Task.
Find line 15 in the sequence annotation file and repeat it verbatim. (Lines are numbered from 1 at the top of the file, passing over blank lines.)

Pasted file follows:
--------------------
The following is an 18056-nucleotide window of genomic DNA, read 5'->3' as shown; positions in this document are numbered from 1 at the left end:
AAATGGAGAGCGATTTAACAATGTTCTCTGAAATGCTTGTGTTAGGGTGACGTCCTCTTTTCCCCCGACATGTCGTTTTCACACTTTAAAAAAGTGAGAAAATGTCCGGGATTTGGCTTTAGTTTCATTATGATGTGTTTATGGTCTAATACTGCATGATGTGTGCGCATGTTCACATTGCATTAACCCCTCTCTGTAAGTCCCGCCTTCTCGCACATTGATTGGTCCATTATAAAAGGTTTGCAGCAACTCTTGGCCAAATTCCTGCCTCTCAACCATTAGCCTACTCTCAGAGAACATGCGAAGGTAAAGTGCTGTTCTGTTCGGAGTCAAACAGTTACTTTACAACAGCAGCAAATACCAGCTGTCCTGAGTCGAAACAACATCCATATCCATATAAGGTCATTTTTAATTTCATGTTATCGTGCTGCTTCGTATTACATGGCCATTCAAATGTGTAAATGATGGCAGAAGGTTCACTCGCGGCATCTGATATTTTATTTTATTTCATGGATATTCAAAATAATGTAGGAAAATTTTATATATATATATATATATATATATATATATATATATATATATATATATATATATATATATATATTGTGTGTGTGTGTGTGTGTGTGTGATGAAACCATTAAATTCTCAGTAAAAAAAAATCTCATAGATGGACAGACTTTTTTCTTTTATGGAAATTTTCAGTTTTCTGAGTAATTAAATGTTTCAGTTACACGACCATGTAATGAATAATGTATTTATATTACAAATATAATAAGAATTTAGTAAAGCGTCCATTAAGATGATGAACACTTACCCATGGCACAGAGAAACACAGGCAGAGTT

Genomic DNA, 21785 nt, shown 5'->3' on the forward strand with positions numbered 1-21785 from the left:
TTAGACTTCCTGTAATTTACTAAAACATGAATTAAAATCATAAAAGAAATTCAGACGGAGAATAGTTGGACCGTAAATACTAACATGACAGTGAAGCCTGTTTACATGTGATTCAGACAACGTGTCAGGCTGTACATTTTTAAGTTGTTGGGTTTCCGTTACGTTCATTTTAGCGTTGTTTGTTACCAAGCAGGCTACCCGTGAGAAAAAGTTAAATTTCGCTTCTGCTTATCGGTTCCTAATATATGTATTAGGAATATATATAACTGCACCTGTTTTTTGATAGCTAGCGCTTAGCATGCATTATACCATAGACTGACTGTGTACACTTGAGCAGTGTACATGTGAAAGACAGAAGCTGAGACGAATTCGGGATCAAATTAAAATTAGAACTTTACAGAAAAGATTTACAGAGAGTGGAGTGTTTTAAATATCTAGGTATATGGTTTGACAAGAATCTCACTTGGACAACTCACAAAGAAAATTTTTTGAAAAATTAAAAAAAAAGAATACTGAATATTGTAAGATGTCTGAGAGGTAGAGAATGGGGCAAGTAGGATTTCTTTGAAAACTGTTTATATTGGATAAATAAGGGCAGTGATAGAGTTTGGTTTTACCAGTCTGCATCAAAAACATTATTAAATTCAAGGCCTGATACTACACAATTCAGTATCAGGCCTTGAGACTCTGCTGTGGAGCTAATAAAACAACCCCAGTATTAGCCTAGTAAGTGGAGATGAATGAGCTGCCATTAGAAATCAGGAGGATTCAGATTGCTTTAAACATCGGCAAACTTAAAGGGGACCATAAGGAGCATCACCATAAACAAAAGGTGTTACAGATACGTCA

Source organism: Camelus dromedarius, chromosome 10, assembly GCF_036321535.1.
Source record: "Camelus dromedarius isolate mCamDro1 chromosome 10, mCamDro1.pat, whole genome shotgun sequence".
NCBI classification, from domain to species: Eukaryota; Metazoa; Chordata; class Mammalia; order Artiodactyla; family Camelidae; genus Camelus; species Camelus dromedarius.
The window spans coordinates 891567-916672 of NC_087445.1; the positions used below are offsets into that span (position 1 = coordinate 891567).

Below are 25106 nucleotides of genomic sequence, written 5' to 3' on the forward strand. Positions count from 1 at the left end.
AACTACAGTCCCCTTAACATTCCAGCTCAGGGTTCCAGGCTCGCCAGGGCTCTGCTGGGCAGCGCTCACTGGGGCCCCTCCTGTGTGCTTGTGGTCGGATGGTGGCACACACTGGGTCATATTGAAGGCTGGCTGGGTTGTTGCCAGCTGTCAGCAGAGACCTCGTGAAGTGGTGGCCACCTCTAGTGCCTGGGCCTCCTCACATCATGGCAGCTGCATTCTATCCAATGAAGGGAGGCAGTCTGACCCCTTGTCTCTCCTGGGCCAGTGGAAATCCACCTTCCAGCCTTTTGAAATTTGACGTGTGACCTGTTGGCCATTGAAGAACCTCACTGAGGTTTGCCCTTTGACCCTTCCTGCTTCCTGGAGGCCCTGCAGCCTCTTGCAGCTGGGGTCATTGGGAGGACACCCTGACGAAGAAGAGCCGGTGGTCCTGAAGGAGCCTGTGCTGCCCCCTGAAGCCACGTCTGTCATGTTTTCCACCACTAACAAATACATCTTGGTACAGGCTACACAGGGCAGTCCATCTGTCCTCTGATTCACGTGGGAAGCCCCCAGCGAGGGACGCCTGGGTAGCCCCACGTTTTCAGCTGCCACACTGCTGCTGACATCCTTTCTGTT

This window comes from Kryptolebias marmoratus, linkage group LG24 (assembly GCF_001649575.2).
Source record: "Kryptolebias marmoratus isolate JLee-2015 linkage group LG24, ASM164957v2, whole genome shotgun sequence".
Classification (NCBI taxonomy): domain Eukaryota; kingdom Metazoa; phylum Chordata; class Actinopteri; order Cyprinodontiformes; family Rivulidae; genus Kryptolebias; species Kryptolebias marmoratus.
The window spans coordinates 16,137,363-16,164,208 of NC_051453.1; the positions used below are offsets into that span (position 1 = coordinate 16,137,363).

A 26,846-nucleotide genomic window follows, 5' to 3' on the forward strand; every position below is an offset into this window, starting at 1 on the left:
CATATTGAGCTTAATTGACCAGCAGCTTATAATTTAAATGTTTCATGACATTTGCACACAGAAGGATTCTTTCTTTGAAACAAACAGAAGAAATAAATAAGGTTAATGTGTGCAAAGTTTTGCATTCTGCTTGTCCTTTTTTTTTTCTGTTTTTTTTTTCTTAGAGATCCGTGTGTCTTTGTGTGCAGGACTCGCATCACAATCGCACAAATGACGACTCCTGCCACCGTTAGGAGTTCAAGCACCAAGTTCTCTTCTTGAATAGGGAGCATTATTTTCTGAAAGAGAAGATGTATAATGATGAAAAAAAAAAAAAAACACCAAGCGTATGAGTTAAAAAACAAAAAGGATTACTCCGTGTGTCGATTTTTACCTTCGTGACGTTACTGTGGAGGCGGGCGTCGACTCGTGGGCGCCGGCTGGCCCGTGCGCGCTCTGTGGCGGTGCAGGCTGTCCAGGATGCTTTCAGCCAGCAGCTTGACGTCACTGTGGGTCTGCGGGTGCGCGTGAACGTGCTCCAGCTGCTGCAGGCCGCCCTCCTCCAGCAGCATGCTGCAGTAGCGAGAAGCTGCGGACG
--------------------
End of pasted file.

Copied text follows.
A 26,846-nucleotide genomic window follows, 5' to 3' on the forward strand; every position below is an offset into this window, starting at 1 on the left: